Designers and developers currently working with version 1.0 should find nothing in 2.0 which is not already familiar to them. Alternative information still needs to be provided for images and forms and tables still require to be marked up correctly. Instead, version 2.0 is more of a change of mindset. However, the emergence of new, dynamic technologies such as Ajax and Flex has led to the guidelines becoming more technology independent which can make the new guidelines seem confusing and vague at times. However this also means that technologies such as PDF and Flash which were previously considered inaccessible since they were proprietary technologies, can be considered accessible so long as it meets the WCAG principles and guidelines.
Another main difference is that the guidelines are intended to be more testable. For example the criteria for sufficient contrast between foreground text and background colour has been quantified and is measurable.
In order to cater for these advances in web technology, previous drafts of the v2.0 guidelines contained the highly controversial concept of 'baseline'. The concept of baseline was that the site author could specify the minimum technologies which must be supported by the visitors user agent in order to use the site. The problem with allowing the site author to define the baseline was that users would be left with very few options open to them if they found the site inaccessible. Fears were raised that the baseline concept threatened to throw the web back to the dark old days of browser specific websites.
The concept of baseline was dropped after an extensive backlash from the accessibility community but this was not the only controversial aspect of the new guidelines. For instance, it has been suggested that the needs of users with cognitive disabilities have been largely ignored by the new guidelines.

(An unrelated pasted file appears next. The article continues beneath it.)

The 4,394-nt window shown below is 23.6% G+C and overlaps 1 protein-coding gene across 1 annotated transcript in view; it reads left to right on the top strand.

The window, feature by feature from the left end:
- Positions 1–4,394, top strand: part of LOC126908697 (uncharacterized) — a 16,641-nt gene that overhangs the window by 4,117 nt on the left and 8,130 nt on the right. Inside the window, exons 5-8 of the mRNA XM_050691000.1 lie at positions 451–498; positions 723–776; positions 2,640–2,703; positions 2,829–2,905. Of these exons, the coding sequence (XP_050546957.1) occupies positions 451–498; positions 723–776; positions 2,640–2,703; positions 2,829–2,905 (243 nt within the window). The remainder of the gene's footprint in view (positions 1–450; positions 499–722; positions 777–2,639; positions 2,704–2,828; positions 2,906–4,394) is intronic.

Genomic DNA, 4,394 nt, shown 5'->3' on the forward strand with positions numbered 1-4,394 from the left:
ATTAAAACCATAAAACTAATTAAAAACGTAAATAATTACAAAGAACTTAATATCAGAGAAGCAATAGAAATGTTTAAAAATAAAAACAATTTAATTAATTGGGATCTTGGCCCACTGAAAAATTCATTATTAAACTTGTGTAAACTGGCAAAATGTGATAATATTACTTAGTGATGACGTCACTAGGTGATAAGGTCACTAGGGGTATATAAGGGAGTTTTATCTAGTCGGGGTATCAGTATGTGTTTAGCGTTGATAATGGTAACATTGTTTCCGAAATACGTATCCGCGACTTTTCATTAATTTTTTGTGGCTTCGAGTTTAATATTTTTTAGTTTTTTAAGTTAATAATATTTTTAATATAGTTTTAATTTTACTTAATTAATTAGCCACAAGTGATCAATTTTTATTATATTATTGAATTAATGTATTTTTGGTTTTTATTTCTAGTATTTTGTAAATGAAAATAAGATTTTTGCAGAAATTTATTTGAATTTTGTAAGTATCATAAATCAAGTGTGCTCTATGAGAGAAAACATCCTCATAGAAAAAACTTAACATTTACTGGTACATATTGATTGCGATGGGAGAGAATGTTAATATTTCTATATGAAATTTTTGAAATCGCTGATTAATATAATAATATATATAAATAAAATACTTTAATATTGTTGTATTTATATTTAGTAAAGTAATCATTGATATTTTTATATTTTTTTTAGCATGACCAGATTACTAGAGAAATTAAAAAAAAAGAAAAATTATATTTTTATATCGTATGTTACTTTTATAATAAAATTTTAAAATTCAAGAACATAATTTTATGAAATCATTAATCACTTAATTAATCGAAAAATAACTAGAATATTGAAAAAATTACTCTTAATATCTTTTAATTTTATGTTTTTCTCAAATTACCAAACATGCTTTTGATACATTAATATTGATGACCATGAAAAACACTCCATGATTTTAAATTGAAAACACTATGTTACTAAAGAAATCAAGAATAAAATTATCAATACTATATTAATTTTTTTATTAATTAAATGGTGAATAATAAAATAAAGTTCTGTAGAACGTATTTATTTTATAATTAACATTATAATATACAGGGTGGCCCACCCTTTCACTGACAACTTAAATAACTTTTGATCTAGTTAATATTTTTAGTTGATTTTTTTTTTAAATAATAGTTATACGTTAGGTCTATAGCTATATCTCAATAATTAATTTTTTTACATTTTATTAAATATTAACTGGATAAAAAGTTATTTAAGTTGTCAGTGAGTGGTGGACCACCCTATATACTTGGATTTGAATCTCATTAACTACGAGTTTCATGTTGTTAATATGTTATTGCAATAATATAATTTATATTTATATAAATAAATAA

Further controversy followed when respected accessibility author Joe Clark savaged the new guidelines in an article in online magazine A List Apart. To quote Joe, "WCAG 2.0 is not enough of an improvement and was not worth the wait." He has always had his own unique (although usually highly relevant) take on web accessibility but fact of the matter is that in some areas the new guidelines are an improvement, in some they are a step backwards. Only time and the use of the guidelines in practice will truly tell whether they are a step forward.
To help in the transition W3C has provided a wealth of documentation including a useful form for mapping the WCAG 2.0 requirements onto WCAG 1.0 with which many people are familiar.
In the meantime we should focus on the fact that regardless of how conformance is measured within the new guidelines, the main principles of web accessibility remain the same and should be implemented at all costs.Mark Palmer
What can you do next?
- Read some more accessibility articles.
- Ensure your website is compliant with current legislation with our accessibility services.
- Learn from the experts and attend one of our accessibility training courses.
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This article was written by Mark Palmer. Mark is an Accessibility Consultant at User Vision, a usability and accessibility consultancy that helps clients gain a competitive advantage through improved ease of use.